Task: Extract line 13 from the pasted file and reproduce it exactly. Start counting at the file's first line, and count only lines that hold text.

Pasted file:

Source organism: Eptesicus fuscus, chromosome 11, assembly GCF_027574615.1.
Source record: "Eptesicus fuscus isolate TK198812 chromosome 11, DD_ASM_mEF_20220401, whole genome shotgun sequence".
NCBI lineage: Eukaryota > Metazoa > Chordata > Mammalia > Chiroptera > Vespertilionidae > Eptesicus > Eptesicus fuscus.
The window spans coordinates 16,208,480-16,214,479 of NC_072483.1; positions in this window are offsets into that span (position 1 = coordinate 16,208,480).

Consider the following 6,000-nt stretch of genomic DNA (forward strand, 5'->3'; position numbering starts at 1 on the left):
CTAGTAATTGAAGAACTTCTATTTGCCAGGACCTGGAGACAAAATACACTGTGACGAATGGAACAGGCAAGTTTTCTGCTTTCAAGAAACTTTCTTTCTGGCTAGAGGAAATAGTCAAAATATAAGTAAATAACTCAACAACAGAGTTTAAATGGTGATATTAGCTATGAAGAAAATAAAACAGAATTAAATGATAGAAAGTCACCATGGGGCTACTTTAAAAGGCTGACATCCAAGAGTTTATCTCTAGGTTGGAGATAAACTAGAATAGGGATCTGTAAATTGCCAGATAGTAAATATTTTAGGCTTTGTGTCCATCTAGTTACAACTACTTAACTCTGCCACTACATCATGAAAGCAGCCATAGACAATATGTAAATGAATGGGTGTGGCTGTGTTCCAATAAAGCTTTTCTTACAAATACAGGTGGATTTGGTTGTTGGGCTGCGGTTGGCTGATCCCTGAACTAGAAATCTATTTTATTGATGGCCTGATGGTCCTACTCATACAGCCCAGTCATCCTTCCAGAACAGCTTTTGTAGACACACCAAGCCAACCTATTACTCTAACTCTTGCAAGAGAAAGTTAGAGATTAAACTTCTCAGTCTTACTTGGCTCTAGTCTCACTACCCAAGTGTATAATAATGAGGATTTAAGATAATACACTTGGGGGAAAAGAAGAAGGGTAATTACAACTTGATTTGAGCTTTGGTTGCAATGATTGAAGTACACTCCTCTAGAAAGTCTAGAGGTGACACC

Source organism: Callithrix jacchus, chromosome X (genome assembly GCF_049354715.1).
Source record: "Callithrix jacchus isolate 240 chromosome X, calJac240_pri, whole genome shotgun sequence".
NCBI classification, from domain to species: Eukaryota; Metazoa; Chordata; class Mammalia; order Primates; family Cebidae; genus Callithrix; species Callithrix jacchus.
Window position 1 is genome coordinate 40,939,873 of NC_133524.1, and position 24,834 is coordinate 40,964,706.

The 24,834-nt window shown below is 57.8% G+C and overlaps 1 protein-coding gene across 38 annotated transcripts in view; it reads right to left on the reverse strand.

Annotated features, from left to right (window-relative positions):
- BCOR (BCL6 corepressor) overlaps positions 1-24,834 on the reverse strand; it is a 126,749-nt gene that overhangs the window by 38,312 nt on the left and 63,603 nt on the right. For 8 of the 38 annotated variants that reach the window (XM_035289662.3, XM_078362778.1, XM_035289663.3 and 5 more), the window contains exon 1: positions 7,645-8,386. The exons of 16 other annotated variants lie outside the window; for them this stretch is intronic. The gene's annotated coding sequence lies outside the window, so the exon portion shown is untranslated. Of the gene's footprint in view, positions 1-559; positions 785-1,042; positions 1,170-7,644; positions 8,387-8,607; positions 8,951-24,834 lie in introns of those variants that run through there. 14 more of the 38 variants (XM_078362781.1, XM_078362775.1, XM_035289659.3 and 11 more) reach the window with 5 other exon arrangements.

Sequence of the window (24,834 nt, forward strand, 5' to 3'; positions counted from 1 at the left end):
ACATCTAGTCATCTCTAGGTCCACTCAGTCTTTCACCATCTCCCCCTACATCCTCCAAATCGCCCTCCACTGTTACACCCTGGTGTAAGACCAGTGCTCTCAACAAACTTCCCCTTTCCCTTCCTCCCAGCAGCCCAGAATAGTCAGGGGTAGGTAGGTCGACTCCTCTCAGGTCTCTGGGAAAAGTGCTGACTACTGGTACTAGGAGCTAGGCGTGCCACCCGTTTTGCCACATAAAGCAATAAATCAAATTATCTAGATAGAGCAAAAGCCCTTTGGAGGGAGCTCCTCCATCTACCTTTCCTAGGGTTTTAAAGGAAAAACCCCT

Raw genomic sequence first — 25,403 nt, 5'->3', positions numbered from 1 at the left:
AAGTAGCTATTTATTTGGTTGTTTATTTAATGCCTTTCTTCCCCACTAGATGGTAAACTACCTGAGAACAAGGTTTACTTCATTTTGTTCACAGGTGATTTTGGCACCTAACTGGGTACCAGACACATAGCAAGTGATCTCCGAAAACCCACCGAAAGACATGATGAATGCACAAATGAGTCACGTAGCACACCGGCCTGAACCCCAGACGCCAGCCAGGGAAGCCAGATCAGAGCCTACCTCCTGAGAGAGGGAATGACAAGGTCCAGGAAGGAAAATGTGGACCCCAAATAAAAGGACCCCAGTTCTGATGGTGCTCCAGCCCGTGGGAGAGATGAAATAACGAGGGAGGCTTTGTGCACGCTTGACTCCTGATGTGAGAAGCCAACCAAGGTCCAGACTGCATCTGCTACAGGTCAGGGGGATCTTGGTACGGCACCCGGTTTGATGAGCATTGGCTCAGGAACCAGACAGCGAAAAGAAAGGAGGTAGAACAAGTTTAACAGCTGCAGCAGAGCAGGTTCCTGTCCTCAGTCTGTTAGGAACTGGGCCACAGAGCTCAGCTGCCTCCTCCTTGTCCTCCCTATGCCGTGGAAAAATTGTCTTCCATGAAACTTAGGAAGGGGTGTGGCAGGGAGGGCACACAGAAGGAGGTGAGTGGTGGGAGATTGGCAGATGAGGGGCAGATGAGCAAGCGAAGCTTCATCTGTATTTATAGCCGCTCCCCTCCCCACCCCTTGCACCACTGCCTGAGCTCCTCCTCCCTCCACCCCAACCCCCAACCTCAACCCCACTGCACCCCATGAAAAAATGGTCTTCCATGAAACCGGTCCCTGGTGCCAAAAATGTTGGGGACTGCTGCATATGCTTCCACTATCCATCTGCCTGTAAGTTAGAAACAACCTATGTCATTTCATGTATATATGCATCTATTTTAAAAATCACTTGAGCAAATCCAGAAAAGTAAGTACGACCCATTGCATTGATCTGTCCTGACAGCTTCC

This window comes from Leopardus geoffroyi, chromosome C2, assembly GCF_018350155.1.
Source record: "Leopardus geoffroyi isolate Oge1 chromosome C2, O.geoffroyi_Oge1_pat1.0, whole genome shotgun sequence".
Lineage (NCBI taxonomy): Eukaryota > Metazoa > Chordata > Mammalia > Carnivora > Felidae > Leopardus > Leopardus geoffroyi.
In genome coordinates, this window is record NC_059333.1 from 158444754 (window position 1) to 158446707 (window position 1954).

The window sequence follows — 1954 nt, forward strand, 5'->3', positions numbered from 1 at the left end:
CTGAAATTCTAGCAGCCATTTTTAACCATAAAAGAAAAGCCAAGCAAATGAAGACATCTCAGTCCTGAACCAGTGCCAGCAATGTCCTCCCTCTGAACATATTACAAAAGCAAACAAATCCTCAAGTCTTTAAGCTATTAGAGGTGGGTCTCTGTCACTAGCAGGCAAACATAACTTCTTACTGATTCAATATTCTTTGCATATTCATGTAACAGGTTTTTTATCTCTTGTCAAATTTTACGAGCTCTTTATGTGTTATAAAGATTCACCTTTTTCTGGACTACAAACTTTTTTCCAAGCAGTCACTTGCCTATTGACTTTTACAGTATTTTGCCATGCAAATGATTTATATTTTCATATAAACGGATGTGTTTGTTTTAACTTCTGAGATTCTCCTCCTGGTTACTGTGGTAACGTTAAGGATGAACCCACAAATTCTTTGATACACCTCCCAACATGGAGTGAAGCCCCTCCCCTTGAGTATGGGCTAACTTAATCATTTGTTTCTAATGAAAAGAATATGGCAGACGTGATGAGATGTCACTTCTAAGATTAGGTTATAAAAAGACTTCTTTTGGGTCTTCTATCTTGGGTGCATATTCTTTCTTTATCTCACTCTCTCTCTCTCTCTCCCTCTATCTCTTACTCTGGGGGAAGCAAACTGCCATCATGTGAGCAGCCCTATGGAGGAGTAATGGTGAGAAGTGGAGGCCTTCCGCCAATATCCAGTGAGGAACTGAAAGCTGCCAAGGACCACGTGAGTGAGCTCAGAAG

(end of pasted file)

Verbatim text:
- BCOR (BCL6 corepressor) overlaps positions 1-24,834 on the reverse strand; it is a 126,749-nt gene that overhangs the window by 38,312 nt on the left and 63,603 nt on the right. For 8 of the 38 annotated variants that reach the window (XM_035289662.3, XM_078362778.1, XM_035289663.3 and 5 more), the window contains exon 1: positions 7,645-8,386. The exons of 16 other annotated variants lie outside the window; for them this stretch is intronic. The gene's annotated coding sequence lies outside the window, so the exon portion shown is untranslated. Of the gene's footprint in view, positions 1-559; positions 785-1,042; positions 1,170-7,644; positions 8,387-8,607; positions 8,951-24,834 lie in introns of those variants that run through there. 14 more of the 38 variants (XM_078362781.1, XM_078362775.1, XM_035289659.3 and 11 more) reach the window with 5 other exon arrangements.